The latest acquisition by Amazon Web Services (AWS) shows how competition between the cloud computing giants is moving away from price cuts to focus more on unique features.
AWS is aiming to boost its high-performance computing capabilities with the acquisition of Italian software and services company NICE.
NICE, based in Asti, Italy, develops products to help customers optimize and centralize their high-performance computing and visualization workloads with tools for distributed workforces making use of mobile devices.
AWS chief evangelist Jeff Barr said the NICE brand will be retained and the team will continue to develop and support its EnginFrame and Desktop Cloud Visualization products. NICE said it has "hundreds of customers all over the world". The deal is expected to close in Q1 of 2016.
NICE and AWS said they will work together to create new services for high-performance and technical computing.
According to NICE, its product portfolio makes grid and cloud infrastructure more usable and user-friendly.
Its EnginFrame product is designed to provide efficient internet or intranet access to grid-enabled infrastructures, so that HPC clusters, data, licenses, batch and interactive applications can be accessed by any client using a standard browser.
The firm describes its NICE Desktop Cloud Visualization (DCV) offering as an advanced technology that enables technical computing users to access 2D/3D interactive applications remotely over a standard network.
It's not hard to see how these products would fit neatly into the AWS strategy of offering access to large-scale computing across the cloud. But it also shows how competition is evolving.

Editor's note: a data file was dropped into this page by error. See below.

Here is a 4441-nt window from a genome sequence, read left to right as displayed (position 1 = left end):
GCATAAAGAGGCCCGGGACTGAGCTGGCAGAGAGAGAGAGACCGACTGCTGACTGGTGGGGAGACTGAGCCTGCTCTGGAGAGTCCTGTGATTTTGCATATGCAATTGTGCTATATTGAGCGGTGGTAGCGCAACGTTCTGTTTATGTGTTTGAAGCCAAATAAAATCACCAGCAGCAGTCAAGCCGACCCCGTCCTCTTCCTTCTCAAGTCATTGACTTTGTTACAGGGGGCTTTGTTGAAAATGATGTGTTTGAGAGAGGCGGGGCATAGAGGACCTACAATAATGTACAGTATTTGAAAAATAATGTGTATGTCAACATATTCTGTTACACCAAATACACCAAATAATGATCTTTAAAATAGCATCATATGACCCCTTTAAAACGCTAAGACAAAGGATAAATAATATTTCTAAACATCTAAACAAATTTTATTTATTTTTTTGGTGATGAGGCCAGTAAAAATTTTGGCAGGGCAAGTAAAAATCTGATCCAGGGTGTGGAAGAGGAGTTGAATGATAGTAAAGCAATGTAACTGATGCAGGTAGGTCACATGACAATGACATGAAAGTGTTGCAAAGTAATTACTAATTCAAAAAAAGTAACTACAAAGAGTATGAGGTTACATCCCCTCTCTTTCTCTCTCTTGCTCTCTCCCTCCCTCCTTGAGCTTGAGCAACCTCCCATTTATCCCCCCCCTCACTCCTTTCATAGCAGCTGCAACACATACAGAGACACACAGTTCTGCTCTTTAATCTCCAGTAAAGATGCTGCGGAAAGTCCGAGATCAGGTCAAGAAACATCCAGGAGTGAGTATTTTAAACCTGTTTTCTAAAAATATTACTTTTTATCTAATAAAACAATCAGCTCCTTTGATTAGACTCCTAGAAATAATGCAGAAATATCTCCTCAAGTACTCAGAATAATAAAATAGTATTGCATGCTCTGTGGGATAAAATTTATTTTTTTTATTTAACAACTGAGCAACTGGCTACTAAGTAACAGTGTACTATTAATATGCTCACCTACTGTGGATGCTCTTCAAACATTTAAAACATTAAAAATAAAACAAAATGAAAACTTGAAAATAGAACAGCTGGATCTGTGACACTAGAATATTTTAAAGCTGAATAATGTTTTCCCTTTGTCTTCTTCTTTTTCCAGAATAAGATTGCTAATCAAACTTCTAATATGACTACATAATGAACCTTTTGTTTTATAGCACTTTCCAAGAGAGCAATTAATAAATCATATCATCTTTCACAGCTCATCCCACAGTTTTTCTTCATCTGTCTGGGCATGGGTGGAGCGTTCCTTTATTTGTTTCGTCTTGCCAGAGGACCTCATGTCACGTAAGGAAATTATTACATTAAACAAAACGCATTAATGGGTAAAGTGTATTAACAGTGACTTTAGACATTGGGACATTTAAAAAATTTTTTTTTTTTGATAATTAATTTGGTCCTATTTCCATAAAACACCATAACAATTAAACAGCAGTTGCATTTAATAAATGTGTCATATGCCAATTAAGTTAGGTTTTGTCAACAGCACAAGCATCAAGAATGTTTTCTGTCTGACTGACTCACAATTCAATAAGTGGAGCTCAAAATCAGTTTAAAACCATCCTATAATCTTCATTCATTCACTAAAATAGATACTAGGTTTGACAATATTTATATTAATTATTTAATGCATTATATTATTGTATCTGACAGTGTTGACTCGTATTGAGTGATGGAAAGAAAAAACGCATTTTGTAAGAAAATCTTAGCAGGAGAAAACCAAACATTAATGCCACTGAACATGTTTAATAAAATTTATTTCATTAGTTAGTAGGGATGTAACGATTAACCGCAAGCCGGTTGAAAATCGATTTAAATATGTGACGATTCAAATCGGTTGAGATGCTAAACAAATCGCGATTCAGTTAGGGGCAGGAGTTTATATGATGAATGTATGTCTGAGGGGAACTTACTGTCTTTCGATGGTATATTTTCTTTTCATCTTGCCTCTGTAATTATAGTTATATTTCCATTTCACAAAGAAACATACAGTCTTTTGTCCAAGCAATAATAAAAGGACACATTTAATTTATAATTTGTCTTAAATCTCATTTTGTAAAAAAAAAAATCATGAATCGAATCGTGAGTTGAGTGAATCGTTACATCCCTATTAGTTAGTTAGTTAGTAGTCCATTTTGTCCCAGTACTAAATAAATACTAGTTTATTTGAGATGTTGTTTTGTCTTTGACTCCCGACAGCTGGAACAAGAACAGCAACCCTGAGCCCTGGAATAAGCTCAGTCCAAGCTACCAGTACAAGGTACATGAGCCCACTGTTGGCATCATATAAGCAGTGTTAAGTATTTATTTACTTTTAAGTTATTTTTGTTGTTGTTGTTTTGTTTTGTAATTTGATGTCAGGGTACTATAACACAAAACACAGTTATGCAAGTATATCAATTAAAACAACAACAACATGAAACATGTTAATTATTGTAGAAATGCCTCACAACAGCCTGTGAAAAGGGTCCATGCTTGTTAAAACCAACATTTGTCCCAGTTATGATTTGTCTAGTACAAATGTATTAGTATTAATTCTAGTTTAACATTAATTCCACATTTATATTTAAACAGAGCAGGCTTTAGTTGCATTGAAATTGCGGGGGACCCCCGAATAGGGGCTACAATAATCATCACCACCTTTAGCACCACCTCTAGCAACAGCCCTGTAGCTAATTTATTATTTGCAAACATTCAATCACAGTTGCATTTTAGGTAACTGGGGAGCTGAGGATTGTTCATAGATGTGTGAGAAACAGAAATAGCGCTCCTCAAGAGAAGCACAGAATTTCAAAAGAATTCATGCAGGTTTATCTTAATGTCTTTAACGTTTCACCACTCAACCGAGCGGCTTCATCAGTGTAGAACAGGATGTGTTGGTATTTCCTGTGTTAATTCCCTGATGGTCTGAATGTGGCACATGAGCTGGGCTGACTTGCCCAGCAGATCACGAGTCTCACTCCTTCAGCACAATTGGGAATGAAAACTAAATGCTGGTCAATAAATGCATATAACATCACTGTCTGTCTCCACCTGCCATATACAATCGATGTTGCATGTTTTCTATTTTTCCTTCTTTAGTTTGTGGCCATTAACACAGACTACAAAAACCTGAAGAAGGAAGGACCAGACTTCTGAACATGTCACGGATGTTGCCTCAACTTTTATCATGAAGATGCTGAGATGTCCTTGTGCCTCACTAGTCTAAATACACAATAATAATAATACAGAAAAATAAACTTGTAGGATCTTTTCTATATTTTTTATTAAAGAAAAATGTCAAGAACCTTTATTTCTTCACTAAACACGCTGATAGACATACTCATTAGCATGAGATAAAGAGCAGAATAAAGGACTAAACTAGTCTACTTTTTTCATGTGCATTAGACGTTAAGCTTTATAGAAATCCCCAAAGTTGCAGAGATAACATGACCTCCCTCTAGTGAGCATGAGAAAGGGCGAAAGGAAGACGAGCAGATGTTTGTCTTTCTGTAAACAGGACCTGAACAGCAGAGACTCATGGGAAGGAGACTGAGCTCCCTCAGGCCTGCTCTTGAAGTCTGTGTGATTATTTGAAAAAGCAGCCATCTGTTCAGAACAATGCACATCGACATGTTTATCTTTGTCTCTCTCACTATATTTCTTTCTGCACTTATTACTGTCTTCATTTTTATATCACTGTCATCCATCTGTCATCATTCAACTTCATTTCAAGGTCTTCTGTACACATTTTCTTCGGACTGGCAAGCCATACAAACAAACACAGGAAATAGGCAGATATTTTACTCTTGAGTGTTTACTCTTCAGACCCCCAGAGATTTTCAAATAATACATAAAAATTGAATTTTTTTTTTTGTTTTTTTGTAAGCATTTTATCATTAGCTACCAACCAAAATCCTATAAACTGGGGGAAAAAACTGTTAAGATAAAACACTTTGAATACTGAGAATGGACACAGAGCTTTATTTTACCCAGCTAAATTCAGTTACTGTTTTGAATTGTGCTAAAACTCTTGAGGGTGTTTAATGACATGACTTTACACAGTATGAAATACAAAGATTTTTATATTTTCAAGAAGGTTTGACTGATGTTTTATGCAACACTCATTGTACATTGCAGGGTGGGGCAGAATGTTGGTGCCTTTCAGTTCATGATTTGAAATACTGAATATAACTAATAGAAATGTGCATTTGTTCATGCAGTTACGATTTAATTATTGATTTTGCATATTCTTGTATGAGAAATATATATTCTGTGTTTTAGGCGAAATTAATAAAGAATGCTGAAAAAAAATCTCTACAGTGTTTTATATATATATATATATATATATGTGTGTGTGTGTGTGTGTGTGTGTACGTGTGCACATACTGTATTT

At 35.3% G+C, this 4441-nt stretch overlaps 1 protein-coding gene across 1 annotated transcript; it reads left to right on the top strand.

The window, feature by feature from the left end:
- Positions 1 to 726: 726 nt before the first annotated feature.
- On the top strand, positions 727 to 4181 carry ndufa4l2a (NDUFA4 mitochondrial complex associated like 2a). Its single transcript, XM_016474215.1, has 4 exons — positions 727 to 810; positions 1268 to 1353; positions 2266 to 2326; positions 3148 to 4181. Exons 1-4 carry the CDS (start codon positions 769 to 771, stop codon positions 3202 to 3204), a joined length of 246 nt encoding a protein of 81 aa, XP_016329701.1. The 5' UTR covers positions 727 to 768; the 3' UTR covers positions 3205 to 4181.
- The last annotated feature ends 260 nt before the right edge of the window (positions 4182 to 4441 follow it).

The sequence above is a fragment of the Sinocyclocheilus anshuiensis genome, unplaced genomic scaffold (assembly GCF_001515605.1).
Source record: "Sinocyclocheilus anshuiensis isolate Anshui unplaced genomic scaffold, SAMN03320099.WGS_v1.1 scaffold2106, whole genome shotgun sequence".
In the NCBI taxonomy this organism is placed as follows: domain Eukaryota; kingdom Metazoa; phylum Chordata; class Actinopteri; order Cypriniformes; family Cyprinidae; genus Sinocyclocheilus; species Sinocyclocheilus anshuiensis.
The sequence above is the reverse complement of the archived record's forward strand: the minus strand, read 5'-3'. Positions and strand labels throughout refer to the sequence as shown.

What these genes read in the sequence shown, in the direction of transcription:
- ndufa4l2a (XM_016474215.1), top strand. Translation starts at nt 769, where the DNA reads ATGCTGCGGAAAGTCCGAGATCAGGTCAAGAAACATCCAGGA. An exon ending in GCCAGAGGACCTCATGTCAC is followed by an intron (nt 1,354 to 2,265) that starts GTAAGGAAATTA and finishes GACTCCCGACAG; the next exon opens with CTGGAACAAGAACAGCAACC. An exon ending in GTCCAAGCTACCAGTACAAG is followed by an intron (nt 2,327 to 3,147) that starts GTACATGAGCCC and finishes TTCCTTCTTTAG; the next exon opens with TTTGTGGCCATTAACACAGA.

So far, it has been largely about regular price cuts for cloud computing but that could be about to change.
NICE is the fifth software design shop that AWS has snapped up in the past year, and in a research note, Pacific Crest analyst said these small software firms that address niches are become increasingly valuable as the "cloud battles shift from the 'price war' era in 2014 into the 'feature war' era of 2016 and beyond".
The analysts said such acquisitions show Amazon's increasing appetite for acquiring software design shops that could help enterprises accelerate their adoption of the AWS cloud -- and differentiate AWS services from Google Compute and Microsoft Azure.
"While most of the innovation within these three large cloud platforms has come from internal software development, we argue the tipping point of adoption within large enterprises witnessed in 2015 could spark the next big battle in cloud computing where increasingly the three largest cloud operators begin to wage a war on cloud features," Pacific Crest said.
Other AWS technology acquisitions in 2015 included Elemental Technologies, AppThwack, ClusterK, 2lemetry and Annapurna Labs.